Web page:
James McCusker Herald Columnist
If we subtract out the theatrical, “show and blame” elements, the lasting damage of the government shutdown was fairly modest. There were some industries that were severely affected, though, and one of the hardest hit was the economics biz.
Without the steady stream of government data to dissect and interpret, countless numbers of economists were left with nothing to say: silent suits, shuffling aimlessly through the 16 endless days of withdrawal.
This year’s Nobel prize in economics honored three economists who made extensive use of data to investigate how financial markets function. It didn’t seem to matter to the selection committee that the economists looked at the data and came to opposing conclusions. What was important was the use of real data, and lots of it, to test assumptions and formulate theories, for that is the way a science advances. It is not an accident, for example, that more Nobel economics prizes have been awarded for work in national economic policy than in any other area of economics.
Much of today’s economists’ enthusiasm for data and math began with John Maynard Keynes and the post-Depression efforts to mitigate economic slowdowns and combat unemployment. With the growth of the government sector in developed economies, economic policies have become even more significant and they attract more economic research.
Governments collect data. It is in their nature, and the process is as old as recorded history. The word “statistics” originally meant data collected about the condition of the state, that is, the government and its domain. The only thing different about today’s governments is that they publish so much of the data they collect — enough to overwhelm thought.
Economists are analyzing all this government data and feeding the results to financial markets, news media and professional journals, but significant things happening in our economy that are being ignored because there is no government data series on them.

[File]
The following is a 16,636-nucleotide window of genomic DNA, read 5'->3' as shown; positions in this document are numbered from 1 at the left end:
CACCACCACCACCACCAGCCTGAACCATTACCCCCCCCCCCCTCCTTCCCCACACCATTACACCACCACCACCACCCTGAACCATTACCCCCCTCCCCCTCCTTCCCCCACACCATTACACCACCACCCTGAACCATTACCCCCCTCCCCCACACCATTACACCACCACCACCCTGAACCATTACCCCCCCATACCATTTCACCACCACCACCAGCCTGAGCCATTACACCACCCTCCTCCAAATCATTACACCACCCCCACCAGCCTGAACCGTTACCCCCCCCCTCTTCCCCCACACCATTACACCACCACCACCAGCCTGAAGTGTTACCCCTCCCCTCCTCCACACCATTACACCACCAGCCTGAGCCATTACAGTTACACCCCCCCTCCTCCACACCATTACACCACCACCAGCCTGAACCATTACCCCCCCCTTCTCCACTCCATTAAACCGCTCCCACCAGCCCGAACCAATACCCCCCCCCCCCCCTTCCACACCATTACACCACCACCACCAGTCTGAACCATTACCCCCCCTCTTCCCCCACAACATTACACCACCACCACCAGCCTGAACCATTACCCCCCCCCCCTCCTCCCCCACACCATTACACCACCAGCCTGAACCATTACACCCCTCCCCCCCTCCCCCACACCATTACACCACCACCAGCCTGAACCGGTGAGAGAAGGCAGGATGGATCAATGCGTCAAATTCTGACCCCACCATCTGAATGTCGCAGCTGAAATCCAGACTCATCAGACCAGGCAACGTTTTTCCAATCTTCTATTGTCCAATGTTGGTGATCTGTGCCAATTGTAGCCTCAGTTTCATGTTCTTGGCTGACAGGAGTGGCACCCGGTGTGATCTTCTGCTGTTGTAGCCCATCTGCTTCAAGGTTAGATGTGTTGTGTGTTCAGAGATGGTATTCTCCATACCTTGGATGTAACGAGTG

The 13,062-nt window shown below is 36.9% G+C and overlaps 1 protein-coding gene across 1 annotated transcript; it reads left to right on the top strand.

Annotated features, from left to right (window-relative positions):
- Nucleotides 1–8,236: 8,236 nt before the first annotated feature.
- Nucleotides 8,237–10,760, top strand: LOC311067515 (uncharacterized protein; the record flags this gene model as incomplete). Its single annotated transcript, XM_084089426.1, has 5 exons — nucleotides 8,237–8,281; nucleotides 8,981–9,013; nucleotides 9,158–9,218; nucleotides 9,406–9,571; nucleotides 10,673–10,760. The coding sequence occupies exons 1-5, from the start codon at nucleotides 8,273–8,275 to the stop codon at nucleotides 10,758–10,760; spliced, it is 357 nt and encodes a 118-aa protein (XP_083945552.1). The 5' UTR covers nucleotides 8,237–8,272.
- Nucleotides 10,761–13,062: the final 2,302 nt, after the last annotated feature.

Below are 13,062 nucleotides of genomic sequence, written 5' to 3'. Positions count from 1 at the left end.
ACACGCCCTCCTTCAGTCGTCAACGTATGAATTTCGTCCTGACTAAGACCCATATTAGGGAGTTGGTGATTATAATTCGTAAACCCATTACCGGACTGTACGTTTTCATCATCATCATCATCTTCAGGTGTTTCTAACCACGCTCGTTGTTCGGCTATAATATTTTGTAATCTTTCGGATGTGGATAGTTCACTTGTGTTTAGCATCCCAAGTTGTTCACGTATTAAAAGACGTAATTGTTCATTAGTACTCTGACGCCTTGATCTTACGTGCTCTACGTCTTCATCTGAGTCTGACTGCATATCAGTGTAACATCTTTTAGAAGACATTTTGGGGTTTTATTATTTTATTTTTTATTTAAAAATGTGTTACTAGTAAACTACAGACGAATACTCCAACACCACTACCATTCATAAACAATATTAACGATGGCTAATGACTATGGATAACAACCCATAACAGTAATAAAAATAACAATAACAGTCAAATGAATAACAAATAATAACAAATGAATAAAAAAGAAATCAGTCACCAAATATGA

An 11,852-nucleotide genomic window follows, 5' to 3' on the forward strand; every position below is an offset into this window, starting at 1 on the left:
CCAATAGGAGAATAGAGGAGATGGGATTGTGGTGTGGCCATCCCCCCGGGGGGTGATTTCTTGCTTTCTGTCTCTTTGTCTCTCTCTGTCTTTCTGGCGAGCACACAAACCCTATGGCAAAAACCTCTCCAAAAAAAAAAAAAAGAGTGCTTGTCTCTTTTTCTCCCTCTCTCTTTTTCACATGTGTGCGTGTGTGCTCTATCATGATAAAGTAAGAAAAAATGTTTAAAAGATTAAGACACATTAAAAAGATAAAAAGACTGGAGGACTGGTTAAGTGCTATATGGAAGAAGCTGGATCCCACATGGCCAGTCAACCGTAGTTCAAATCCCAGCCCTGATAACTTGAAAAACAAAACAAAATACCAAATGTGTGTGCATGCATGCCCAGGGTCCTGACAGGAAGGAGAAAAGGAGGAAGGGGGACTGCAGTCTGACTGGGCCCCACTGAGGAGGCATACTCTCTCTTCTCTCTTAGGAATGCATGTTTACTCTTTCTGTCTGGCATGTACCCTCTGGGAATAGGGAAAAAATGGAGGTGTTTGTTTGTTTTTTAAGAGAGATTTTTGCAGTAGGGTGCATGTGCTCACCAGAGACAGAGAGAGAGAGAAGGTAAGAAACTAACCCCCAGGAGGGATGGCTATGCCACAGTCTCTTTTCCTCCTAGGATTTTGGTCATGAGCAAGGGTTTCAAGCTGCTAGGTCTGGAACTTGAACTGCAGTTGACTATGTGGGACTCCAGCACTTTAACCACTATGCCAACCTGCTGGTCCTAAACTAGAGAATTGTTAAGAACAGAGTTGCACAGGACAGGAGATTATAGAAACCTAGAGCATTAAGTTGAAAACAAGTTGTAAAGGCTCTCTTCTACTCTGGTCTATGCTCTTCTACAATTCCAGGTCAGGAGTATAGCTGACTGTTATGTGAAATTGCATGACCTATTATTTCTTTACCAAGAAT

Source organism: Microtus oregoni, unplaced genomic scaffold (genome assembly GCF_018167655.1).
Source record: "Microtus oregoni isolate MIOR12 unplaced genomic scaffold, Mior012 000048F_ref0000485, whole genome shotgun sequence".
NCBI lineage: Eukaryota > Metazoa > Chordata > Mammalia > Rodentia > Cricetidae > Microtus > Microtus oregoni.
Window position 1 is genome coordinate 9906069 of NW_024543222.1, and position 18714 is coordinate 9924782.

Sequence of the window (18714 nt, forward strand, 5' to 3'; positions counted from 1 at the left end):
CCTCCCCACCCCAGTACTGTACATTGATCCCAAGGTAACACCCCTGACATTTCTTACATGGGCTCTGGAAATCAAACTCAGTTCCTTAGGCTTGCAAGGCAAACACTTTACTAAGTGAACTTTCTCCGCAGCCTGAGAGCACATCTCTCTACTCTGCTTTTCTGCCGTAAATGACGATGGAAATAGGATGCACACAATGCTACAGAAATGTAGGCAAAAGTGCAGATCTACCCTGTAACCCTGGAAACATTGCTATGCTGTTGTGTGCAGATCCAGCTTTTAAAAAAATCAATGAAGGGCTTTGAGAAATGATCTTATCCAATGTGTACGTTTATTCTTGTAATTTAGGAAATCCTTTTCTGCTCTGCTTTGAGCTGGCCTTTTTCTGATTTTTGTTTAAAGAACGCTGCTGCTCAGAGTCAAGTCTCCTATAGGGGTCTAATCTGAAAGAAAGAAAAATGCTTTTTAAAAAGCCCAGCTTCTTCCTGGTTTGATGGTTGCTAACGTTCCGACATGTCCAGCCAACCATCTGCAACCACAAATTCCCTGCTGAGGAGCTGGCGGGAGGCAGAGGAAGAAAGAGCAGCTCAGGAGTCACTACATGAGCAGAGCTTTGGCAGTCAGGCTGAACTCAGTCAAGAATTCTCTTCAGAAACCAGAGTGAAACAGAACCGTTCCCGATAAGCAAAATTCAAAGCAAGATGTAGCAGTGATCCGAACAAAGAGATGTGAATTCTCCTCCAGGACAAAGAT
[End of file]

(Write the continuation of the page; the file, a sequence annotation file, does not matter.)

The dustup involving New York Yankees third baseman Alex Rodriguez provides one example of an economic activity previously ignored. Major League Baseball has accused Rodriguez of taking performance enhancing drugs and imposed a suspension of 211 games. Rodriguez has repeatedly denied the charge and is contesting his suspension. The case has gone to arbitration and hearings, recessed for the playoffs, will resume on Nov. 18.
What was uncovered during the initial hearings was that the Major League Baseball folks had paid over $100,000 for “evidence” from Biogenics, the now-defunct Florida clinic and alleged source of the drugs. One New York newspaper has published reports accusing Rodriguez of paying more than $300,000 for “evidence” from the same source, but he denies this.
Who knew that buying and selling evidence was such a thriving market and, apparently a growing industry? It’s common knowledge that cops routinely pay informants, but in the movie and TV versions, at least, only small amounts are involved. For $100,000 or so, my guess is that you could buy evidence and corroborating testimony that the Yankees management had obtained samples of Rodriguez’s DNA and was attempting to clone him — to play under a different name next season, presumably “B-rod.”
Equally unexplored for its economic consequences is the JPMorgan Chase proposed settlement of its dispute with federal regulators. At this point it is very much a tentative settlement since key issues such as potential criminal charges are still unresolved, but the amount, reportedly near $13 billion, is eye-catching.
The proposed settlement is interesting for several reasons, not least of which is that the disposition of the money once it reaches federal hands is somewhere between vague and unclear. Another reason is that it reminds us that fines and penalties have become big business for the federal government, providing a source of funds that is not controlled by that pesky Congress.
This economic sector is growing rapidly, and has effects on our economy that go far beyond the billions of dollars involved. It is changing the way business is done in our economy as well as the relationship between the federal government and both the business community and the public. We know little about it, though, in large part because there is no “big data” on it to support research papers.
Another area of economic interest should be the rapidly growing theft of customer credit card information and other company secrets from commercial web sites. This implies a market for this information, with buyers, sellers, and prices. It is a market, though, about which we know next to nothing. But we should.
The shutdown-induced drought of government data should teach us a lesson. Economics has to stop staring at its data and take a look a look at the world around us. It’s more important and more interesting, too.
James McCusker is a Bothell economist, educator and consultant. He also writes a monthly column for the Herald Business Journal.